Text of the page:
Seventh grade students focused on the issues of food waste and insecurity for their winter term service-learning project. The pandemic caused a spike in food insecurity as the estimated number of Americans experiencing food disruptions climbed from 35.2 million in 2019 to 45 million in 2020, according to a recent report from the non-profit Feeding America. Seventh graders learned about the current state of these issues from experts in the non-profit world and heard about their work to prevent and divert food waste. Then, they worked in small groups to brainstorm and design their own campaign or strategy to combat food insecurity and waste.
Fay’s service learning program teaches students how they can make a difference locally and in a global community. Service Learning Coordinator Craig Ferraro helped students make a personal connection to the issue of food insecurity by committing upfront to a “small win,” one behavioral change that they could make during the winter term that would make a difference. Some students chose to focus on saving leftovers from meals and not taking more food than they need, while others decided to spearhead a weekly food pantry donation in their home.
Students had the opportunity to meet with EcoFellows Ozette Ostrow and Jared Shein from the Center for EcoTechnology in Springfield, Mass. Ozette and Jared shared how their organization helps businesses and people reduce food waste. They talked about how many fresh fruits and vegetables are discarded during the distribution and sales process because of visual imperfections. They also educated students about the date labels they see on food, noting that 20% of food waste comes from consumers misunderstanding those labels. The next week, students met with Joel Simonson, a Development Officer with Lovin’ Spoonfuls, the largest food rescue organization in New England. Lovin’ Spoonfuls rescues 80,000 pounds of food per week that would otherwise be discarded for aesthetic reasons and delivers it to community organizations and programs like food pantries, shelters, and after-school programs.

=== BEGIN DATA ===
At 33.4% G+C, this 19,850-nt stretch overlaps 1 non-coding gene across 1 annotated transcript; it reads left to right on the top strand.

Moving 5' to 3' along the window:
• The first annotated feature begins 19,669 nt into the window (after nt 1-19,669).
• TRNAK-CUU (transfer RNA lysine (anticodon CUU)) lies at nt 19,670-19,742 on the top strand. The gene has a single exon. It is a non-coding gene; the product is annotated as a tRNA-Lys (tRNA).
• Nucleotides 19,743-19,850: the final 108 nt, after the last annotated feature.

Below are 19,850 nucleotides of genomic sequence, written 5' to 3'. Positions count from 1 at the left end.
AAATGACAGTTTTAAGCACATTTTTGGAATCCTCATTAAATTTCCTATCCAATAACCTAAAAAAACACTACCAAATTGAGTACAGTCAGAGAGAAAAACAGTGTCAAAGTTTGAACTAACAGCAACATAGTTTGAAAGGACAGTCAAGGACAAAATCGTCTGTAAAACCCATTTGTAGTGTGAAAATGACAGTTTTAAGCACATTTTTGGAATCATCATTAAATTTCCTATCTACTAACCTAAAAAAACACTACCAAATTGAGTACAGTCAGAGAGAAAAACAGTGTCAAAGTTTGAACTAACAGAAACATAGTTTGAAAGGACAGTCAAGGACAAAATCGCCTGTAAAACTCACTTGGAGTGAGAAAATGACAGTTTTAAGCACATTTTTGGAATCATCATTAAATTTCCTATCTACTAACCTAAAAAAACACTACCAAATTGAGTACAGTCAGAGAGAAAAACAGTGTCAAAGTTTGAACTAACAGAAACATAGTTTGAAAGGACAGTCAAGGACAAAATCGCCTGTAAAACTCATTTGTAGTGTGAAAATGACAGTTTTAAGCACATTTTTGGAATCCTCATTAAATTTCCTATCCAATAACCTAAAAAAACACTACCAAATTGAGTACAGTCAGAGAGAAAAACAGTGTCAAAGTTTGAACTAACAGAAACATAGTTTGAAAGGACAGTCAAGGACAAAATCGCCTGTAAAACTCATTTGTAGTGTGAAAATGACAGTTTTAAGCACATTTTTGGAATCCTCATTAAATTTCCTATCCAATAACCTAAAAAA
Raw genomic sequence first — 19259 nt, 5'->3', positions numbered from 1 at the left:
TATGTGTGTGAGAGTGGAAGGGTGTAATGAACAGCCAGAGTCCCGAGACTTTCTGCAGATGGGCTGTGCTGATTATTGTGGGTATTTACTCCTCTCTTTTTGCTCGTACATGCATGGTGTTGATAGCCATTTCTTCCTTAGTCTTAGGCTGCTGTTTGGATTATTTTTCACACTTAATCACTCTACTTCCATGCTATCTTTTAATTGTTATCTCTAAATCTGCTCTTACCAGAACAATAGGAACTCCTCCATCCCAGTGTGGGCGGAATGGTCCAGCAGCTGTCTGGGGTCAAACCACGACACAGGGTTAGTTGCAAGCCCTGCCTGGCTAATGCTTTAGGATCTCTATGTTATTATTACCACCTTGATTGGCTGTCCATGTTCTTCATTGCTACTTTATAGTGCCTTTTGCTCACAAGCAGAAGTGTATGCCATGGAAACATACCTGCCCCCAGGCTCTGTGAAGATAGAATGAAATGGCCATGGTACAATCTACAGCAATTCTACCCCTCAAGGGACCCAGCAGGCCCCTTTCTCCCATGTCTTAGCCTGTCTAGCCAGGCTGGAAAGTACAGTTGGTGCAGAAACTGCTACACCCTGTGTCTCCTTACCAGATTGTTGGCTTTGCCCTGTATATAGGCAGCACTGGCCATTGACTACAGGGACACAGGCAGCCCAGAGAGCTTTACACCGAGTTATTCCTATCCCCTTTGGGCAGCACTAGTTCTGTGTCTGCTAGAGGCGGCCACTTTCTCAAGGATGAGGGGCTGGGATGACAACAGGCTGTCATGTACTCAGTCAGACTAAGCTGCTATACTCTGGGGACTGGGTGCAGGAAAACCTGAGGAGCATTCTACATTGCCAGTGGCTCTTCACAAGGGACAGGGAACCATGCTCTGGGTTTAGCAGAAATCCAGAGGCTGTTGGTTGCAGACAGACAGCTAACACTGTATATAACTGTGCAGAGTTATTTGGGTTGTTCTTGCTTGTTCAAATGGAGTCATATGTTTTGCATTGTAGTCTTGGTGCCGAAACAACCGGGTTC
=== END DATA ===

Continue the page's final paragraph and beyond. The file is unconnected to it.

Once students had learned about the issues of food distribution, waste, and insecurity, they broke into small groups of two or three within their homerooms. They brainstormed aspects of the problem that they could focus on, and once they had chosen an issue, they conducted further research within their small group. Students worked with their homeroom teachers and design teacher Andrew Shirley, who encouraged them to use the Fay design thinking process to find and define the problem and then brainstorm, evaluate and refine their solutions. “The kids tend to want to solve huge problems, and we encouraged them to avoid that,” says Andrew. “There’s a tension between what is achievable and what is going to have the greatest impact, and we want the kids to learn that dedicated small actions can actually make a real difference with an issue like food waste and insecurity.”
As students brainstormed possible solutions, they made pro and con lists to help them refine their thoughts. They were encouraged to keep “ideating” because sometimes it takes time to develop those original outside-the-box ideas. Once students had arrived at their idea, they created an Adobe Spark Site where they could assemble, refine, and communicate all their ideas and present them in an engaging and easy to navigate webpage format. The Spark Sites allowed students to collaborate even when distancing requirements had them at different tables. In fact, some groups had students in Southborough collaborating with classmates based on the other side of the world! “This process was a great opportunity for design thinking and innovation,” notes Craig as each group found their own way of working together, whether it was through a Google doc or Zoom.
After March break, Craig is hoping to put some of the projects on display using iPads located around the school. Students spent time in their homeroom reflecting on the process and sharing what they learned. “We focus on empathy, purpose, and connection in our service-learning work,” says Craig, “and I’m curious to see which of those stood out for students in this experience and what future projects and passions may have been sparked by this work.”
Here are three samples of seventh grade student work on food waste and insecurity from the winter term.